The quiet parish of Eastchurch is surrounded by enjoyable country walks with some beautiful views across the Swale and to the north of the Thames estuary. 
Shurland Hall
The area is also steeped in history.  In 1909, Eastchurch became a leading centre in the country for aviation.  In fact it is considered the birth place of aviation.  The aerodrome used during those exhilarating and inspiring times was also used in both world wars.  There’s a memorial to all this opposite the 14th century church and it was in nearby Shurland Hall that Henry VIII and Anne Boleyn visited in 1532.  To the north there are a number of Caravan and Chalet Parks offering good quality accommodation for short or long holiday breaks.

An air race at Eastchurch ca. 1909

Harty is really a separate island and until comparatively recently the neighbourhood was known as Isles of Sheppey, which included the main island and the smaller ones of Elmley and Harty.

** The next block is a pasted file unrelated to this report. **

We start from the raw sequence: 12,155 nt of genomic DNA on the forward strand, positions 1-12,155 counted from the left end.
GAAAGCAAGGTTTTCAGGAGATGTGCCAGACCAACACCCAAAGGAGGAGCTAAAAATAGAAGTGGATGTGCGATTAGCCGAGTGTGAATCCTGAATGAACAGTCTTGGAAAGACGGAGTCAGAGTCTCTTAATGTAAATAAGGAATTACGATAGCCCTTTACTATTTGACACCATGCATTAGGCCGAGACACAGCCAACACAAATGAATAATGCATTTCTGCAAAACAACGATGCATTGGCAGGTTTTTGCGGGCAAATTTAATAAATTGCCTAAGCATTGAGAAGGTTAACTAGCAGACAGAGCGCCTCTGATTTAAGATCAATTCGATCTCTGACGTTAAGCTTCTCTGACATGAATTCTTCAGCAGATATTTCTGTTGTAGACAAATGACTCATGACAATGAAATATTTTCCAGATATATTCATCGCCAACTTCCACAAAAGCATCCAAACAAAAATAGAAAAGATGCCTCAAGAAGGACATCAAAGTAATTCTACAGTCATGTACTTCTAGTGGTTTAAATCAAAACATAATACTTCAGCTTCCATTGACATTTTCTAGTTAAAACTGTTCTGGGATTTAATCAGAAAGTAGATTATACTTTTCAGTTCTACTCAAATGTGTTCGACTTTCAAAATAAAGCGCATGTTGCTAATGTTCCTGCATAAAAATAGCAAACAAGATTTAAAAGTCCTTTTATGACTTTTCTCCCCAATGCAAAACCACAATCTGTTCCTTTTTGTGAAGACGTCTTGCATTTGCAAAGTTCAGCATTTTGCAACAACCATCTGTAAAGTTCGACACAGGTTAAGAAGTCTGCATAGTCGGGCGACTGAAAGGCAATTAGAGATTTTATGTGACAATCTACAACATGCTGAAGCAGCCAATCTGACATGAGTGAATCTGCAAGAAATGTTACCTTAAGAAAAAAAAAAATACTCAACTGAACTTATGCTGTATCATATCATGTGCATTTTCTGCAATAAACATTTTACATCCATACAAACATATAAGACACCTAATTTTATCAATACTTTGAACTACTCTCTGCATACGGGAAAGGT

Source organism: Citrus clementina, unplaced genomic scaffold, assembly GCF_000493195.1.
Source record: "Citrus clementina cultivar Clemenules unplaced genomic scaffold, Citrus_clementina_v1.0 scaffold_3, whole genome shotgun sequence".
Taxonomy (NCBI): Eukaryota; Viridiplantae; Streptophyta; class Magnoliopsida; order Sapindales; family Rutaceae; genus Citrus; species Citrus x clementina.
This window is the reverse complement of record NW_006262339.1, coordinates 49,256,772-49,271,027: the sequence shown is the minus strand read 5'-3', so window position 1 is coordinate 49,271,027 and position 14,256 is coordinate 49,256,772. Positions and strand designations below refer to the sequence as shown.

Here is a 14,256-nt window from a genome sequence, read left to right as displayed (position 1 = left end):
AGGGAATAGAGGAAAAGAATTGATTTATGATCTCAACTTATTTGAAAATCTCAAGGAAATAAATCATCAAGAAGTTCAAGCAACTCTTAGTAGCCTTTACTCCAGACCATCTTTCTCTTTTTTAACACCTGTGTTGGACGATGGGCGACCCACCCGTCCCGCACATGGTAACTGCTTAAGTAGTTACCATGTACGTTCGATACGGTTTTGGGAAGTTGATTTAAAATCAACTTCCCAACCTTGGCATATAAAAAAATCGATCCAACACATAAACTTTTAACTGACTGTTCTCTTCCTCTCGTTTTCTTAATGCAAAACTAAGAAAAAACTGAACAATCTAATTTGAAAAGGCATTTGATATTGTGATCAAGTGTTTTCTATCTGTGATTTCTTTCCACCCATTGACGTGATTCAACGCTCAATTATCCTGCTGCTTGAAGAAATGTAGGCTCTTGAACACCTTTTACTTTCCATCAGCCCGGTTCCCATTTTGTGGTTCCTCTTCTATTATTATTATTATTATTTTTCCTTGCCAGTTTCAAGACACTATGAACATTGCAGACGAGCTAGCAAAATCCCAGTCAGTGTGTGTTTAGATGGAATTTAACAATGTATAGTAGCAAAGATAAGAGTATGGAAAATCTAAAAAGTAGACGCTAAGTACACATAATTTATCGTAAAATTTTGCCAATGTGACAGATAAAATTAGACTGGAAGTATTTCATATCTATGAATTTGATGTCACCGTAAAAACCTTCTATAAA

Elmley was once a village with a poplulation of about 200, it included a cement works, a pub and school house, once the cement works closed in 1906 the poulation of the village dwindle. In 1920 the Elmly school was closed and in 1960 the church was dimolished. The village of Emly is now just ruined fondation apart from the school house of which most of the walls still stand.

Emley School House
If you thought there was no wilderness left in the South East, go to Elmley Marshes.  For an exhilarating break cycle the Isle of Harty Trail.  Try spotting a bird of prey swooping across the reed beds and visit the RSPB Reserve Raptor Viewpoint for a closer look.  Also don’t forget the Swale Nature Reserve to find more outstanding wildlife.  Discover one of the oldest and most remote churches in Kent, St. Thomas’s at Harty, then take a well earned rest at The Ferry House Inn.  A perfect day out.

A raptor pictured at sunset on Elmley marshes

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